Claire Saunders, Mitchell Winter and Rebecca Brooksher in “The Importance of Being Earnest” at Berkshire Theatre Group’s Unicorn Theatre.

STOCKBRIDGE — “Treat all trivial things seriously and all serious things with studied triviality,” Irish playwright Oscar Wilde said just before the London debut of his 1895 comedy “The Importance of Being Earnest.” No surprise then that he subtitled his play “A Trivial Comedy for Serious People.”

George Jean Nathan Award-winning drama critic John Lahr considers “Earnest” “the most perfect of modern comedies.”

For director David Auburn, “The Importance of Being Earnest” is the perfect tonic for these coming-out-of-the-coronavirus-pandemic times.

“We talked a bit about what we wanted to do coming out of this past year,” Auburn said, referring to preseason conversations with Berkshire Theatre Group CEO and artistic director Kate Maguire. “We wanted to do something about joyfulness. We were taken by the idea of bringing people back into the theater for delight and joy.”

Auburn’s production begins performances Friday, June 18, at Berkshire Theatre Group’s Unicorn Theatre in Stockbridge where it is scheduled to run through July 10. Press openings are June 23 and 24.

“The Importance of Being Earnest” revolves around two men, Jack Worthing and his friend, Algernon Moncrieff, and the extraordinary lengths they go to — each pretending to be someone he is not — in their respective pursuits of two engaging young women, Gwendolen Fairfax and Cecily Cardew. Among the obstacles they must get round is Gwendolen’s mother, the formidable Lady Bracknell

Wilde’s witty, epigrammatic satire paints a society in which deception and truth are at constant odds. Just about anything goes.

“‘Earnest’ is set in a world that has its own rules,” said Auburn, a Pulitzer Prize-winning playwright (“Proof,” 2001), screenwriter, and director whose BTG credits include “The Skin of Our Teeth,” “Cat on a Hot Tin Roof,” The Petrified Forest,” “Anna Christie,” “Period of Adjustment” and “A Delicate Balance.”

In addition, said Claire Saunders, who plays Cecily, “we don’t usually see theater that is innately nostalgic. I think that because the play is based on the relationships among these people, it still maintains its relevance.”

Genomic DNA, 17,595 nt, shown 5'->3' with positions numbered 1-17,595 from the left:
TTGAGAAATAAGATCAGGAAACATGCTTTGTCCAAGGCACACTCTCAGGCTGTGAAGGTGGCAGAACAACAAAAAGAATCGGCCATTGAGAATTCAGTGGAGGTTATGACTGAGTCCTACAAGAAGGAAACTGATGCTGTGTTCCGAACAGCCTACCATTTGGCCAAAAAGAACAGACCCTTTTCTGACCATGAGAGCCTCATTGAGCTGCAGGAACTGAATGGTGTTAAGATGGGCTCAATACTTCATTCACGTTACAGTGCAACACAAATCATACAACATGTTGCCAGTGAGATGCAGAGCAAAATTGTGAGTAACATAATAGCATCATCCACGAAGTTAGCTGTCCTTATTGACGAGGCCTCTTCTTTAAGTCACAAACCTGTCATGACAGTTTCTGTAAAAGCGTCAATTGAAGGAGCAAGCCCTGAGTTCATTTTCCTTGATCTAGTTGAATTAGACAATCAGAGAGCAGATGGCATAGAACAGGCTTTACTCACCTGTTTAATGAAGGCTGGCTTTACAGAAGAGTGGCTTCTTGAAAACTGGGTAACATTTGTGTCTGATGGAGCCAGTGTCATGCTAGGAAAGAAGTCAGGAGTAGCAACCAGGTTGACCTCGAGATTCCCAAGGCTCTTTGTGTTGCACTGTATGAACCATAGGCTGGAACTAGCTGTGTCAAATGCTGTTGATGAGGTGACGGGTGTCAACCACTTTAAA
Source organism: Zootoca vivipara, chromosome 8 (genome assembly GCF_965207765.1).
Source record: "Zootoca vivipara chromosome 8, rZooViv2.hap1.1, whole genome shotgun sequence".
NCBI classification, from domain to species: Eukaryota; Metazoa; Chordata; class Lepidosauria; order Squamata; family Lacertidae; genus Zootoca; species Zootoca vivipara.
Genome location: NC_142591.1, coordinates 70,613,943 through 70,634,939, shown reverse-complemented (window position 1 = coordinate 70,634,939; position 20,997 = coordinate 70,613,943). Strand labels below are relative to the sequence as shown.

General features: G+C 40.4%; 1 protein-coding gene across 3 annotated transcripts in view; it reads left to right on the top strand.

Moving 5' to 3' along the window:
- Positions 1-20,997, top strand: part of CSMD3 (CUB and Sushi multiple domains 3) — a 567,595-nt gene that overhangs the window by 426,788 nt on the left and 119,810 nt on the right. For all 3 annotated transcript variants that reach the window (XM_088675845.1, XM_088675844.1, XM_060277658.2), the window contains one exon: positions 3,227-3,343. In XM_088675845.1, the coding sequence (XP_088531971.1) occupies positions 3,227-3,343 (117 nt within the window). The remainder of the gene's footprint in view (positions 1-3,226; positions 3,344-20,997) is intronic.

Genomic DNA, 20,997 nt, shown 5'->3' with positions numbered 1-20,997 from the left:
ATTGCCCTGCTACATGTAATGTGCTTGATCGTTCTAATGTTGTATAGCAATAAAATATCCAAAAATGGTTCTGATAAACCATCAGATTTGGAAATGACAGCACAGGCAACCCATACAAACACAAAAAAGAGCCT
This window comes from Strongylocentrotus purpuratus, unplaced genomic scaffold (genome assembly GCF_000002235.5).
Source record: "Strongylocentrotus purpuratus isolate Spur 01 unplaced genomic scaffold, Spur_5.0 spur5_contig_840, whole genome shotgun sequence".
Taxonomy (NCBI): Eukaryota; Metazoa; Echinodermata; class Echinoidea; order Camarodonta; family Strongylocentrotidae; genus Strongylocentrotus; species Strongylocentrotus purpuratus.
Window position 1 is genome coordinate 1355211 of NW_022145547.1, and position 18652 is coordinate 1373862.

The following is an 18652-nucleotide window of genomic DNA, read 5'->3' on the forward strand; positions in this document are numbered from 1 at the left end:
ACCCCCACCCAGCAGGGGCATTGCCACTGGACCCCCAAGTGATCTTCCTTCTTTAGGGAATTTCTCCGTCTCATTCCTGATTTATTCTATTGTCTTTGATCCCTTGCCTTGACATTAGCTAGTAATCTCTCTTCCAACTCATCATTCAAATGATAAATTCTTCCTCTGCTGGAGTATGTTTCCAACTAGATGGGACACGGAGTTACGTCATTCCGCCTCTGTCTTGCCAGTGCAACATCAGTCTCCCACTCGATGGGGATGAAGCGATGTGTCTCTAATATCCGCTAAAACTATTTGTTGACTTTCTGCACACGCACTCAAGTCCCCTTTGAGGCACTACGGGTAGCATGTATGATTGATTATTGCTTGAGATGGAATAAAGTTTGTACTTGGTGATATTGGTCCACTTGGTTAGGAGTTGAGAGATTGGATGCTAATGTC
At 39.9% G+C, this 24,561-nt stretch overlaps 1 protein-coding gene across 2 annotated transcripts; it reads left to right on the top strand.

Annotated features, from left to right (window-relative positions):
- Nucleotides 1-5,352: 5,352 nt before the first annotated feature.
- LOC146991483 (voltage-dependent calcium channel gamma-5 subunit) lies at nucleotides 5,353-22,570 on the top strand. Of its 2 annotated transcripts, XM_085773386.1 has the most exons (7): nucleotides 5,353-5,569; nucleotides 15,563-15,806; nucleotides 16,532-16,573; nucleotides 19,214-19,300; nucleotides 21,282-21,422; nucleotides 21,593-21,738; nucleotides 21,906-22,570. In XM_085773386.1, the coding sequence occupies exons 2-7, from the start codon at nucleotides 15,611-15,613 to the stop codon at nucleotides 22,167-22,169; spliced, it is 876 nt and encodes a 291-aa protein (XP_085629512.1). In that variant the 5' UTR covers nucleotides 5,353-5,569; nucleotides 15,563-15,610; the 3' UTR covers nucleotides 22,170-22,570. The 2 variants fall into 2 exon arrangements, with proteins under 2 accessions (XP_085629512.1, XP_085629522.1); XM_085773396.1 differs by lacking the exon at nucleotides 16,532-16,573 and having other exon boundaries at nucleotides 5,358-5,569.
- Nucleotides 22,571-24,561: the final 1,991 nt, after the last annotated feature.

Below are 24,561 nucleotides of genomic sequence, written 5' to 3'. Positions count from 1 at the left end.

“The social commentary in the play is still funny,” said Rebecca Brooksher, who plays Gwendolen. ‘We can consider what that commentary means (within the period of the play) and what it means now.”

“Part of what allows this play to play across time has to do with power dynamics, the shifts in the power dynamics among the characters,” Saunders said.

“Ostensibly,’ said Shawn Fagan, who is playing Algernon, “(according to society) the men have the power. And yet, Jack and Algernon’s power is undermined. Jack is a foundling; Algernon is broke.”

“All these characters are so hungry for things,” Brooksher said. “(Wilde makes) you engage with characters who are so hungry.”

“They all have that side,” Saunders added.

In so many ways, this production is a homecoming for Auburn and members of his cast. For one thing, he has directed Brooksher, Fagan and Saunders in previous productions at BTG. He also has in his cast three familiar BTG veterans — David Adkins, whom Auburn directed in “The Petrified Forest;” Corinna May in the pivotal role of Miss Prism; and Harriet Harris, whom Auburn directed in “The Skin of Our Teeth,” as the intimidating Lady Bracknell.

“The Importance of Being Earnest” also is a homecoming in a broader sense. For all the members of the fully vaccinated cast, crew and designers, this production marks a return to the theater — live theater in front of a live audience — and it’s indoors, too. The original idea was to mount this production in a large tent near the Fitzpatrick Main Stage on the eastern end of BTG’s Berkshire Theatre Festival campus. However, the lifting of COVID-19 restrictions by Massachusetts Gov. Charlie Baker and by Actors Equity Association, the national union of professional stage actors and stage managers made it possible to move the production indoors to the Unicorn.

“They’ve been rehearsing there. All the COVID numbers are good. It’s a perfectly good theater so why not use it,” Maguire said.

For Auburn, the move means “we can do what we want onstage.”

“It’s nice to step back and look at (the choices we can make) as actors as we ease into acceptable comfort levels of being with each other,” Fagan said.

The hope among Fagan and his co-cast members is that audiences will leave the Unicorn “physically pained from laughing so hard,” he said.

“While laughing,” Saunders added,” we hope audiences will (maintain) critical judgement.”